Young Adults with Food Insecurity Have Greater Odds of Alcohol Use Disorder
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In this study, researchers sought to determine the association between food insecurity risk and alcohol use disorder in a nationally representative sample of young adults. Using cross-sectional nationally representative data of 14,786 U.S. young adults ages 24–32, data from Wave IV (2008) of the National Longitudinal Study of Adolescent to Adult Health were analyzed to assess food insecurity risk and Diagnostic and Statistical Manual of Mental Disorders, 5th Edition (DSM-5) alcohol use disorder. Young adults with food insecurity risk had greater odds of moderate and severe threshold alcohol use disorder than food-secure young adults. Food insecurity risk also was associated with a 23 percent increase in problematic alcohol use behaviors (e.g., risky behaviors, continued alcohol use despite emotional or physical health problems, etc.). The researchers suggested that healthcare providers should screen for food insecurity and problematic alcohol use in young adults and provide referrals for further resources and treatment when appropriate.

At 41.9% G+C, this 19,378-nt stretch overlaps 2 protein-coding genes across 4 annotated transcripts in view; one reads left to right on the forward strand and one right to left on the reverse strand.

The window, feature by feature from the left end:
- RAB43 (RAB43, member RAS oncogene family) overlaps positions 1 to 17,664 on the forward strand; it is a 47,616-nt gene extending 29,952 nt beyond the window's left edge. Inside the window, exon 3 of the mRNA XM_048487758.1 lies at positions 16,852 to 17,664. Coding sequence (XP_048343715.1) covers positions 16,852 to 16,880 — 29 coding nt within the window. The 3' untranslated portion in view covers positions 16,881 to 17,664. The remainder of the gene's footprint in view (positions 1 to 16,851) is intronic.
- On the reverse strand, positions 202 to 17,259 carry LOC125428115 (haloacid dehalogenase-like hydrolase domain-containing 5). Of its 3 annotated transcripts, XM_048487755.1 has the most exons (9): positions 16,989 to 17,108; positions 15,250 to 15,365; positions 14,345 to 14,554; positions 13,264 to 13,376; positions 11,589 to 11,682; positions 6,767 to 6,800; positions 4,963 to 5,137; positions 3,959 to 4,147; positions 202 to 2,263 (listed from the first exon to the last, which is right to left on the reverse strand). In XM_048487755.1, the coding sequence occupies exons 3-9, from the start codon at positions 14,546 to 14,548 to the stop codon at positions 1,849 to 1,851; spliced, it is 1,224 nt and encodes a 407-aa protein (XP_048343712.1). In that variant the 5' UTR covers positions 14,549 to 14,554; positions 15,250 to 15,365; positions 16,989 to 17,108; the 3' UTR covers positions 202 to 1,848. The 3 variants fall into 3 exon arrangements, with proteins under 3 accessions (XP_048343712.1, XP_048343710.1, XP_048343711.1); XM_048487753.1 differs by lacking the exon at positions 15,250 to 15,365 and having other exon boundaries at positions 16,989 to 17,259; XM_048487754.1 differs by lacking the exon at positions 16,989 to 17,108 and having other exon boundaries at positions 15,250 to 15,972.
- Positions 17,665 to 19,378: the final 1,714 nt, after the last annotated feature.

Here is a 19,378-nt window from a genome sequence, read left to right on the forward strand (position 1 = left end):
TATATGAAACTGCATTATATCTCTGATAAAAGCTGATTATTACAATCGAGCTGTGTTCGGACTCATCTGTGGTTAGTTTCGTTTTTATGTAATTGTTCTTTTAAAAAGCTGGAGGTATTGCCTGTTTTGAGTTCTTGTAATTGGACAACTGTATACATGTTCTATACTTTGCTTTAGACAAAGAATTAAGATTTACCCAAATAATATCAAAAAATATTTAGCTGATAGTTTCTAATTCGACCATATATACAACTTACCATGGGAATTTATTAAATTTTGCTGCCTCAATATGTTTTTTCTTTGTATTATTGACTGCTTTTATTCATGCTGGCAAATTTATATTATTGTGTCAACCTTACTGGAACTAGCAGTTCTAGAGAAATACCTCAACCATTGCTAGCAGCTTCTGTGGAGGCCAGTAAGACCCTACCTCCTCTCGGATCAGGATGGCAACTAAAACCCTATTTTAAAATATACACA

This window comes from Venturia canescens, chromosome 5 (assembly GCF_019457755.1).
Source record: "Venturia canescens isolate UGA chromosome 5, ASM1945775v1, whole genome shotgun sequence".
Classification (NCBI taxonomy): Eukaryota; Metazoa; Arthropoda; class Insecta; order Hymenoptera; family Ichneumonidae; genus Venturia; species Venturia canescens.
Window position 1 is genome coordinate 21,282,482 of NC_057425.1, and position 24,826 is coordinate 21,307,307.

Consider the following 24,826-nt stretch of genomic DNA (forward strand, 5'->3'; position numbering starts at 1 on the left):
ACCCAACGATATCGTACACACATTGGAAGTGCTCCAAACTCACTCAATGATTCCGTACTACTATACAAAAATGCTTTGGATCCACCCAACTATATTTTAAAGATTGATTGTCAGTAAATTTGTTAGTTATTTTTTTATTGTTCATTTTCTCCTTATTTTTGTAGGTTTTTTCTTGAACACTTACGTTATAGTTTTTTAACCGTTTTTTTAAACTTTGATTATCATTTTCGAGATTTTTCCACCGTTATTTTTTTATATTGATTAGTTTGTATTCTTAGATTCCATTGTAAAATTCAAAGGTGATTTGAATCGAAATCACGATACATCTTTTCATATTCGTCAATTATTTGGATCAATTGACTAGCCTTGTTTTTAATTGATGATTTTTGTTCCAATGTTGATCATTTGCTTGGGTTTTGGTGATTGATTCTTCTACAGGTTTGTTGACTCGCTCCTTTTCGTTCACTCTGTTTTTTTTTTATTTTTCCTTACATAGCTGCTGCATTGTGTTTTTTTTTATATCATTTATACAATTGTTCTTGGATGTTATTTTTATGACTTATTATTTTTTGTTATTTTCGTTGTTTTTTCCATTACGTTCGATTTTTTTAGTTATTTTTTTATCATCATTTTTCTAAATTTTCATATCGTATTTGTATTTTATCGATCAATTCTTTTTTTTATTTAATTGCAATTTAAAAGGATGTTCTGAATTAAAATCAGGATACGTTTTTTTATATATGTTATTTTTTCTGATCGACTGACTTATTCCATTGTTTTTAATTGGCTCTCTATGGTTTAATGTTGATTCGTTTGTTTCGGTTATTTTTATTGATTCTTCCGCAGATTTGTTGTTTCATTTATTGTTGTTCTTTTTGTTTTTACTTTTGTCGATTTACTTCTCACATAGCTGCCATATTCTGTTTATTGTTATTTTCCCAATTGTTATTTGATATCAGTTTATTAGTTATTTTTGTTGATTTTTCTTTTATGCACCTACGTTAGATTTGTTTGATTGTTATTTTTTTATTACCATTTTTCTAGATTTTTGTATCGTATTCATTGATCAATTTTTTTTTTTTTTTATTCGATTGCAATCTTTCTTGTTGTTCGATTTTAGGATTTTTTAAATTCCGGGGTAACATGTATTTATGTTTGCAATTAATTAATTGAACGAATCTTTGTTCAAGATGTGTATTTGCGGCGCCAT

This paper, “Food insecurity risk and alcohol use disorder in US young
adults: Findings from the National Longitudinal Study of Adolescent to
Adult Health,” was funded by the National Institute on Alcohol Abuse
and Alcoholism (NIAAA) and published in The American journal on addictions.